Your wording in your article
about Eva Golinger's book makes it clear that you accept her
apparent false statements and you repeated them as true.

The gravity of your statements
is not reduced by your using the slippery phrase "linked

The Albert Einstein Institution
provides information and consultations about nonviolent alternatives
to persons and groups, only when requested, and even to those
that use violence and may do so in the future, as we have done
with groups hostile to the Rangoon military dictatorship.

Neither the Albert Einstein
Institution, nor we individually, are responsible for any violence
that opponents of President Chávez might commit despite
our efforts to inform them that nonviolent means of action exist
that can be used in acute conflicts.

Only with greater knowledge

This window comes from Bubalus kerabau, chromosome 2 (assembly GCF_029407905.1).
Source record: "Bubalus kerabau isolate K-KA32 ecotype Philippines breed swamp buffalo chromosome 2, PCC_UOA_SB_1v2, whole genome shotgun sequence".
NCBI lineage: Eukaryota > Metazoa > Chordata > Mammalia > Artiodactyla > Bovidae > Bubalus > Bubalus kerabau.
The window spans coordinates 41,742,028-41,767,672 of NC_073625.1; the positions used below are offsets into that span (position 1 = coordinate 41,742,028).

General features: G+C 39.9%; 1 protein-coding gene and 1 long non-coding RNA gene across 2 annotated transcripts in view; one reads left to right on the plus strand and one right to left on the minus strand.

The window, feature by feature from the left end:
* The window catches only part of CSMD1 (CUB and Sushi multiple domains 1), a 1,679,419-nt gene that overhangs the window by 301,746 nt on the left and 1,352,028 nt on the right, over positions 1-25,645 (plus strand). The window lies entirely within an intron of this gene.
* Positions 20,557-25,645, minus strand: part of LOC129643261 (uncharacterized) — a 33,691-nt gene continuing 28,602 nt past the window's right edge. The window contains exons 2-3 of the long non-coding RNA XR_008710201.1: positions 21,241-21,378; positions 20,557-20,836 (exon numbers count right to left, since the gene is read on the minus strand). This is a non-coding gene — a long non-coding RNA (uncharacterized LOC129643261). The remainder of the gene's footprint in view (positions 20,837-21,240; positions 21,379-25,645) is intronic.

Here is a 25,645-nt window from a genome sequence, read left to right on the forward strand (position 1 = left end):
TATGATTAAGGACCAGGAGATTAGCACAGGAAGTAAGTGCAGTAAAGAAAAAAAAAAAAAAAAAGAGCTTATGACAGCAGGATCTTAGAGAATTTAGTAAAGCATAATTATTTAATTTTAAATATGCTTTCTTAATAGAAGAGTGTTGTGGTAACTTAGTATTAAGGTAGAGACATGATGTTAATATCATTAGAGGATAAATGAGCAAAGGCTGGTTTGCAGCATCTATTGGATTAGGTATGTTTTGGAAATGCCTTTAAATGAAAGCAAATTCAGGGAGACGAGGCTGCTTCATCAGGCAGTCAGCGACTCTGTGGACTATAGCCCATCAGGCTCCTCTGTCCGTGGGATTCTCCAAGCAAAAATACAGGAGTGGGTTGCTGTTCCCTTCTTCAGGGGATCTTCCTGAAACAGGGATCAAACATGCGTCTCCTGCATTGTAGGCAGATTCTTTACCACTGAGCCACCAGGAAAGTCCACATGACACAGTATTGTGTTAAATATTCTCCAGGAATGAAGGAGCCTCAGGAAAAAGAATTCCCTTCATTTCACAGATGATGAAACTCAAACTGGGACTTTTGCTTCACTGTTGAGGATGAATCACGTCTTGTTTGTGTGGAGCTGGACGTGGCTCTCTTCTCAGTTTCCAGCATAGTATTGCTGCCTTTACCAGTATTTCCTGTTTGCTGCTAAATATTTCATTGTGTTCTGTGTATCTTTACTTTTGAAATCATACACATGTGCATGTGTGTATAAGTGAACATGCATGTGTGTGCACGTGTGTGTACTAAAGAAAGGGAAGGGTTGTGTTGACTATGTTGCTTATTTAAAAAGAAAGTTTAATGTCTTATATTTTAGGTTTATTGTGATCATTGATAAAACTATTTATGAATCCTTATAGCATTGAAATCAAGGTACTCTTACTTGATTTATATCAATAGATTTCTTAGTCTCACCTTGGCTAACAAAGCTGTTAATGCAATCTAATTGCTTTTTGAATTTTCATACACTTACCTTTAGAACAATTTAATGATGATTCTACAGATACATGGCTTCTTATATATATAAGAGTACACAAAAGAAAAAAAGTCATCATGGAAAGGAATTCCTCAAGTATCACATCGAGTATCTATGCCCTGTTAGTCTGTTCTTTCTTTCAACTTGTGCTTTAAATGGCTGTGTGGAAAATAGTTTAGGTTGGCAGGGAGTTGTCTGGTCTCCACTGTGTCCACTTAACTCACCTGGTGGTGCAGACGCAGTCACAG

of this nonviolent option is there a chance that such persons
and groups might chose to adopt it in place of violence. If
we had refused the request for a workshop for the Venezuelan
resisters, some of them would possibly have concluded the "only"
option to be another coup d'état, riots, assassinations,
or even a foreign invasion, as in Iraq.

Unfortunately, you have now
placed yourself among others that have attacked the Institution,
its publications, or me personally, with whom I would have assumed
that you had nothing in common. These include the military dictators
of Burma (then called the SLORC) and the FSB (formerly the KGB)
of Putin's Russia.

You find it distressing that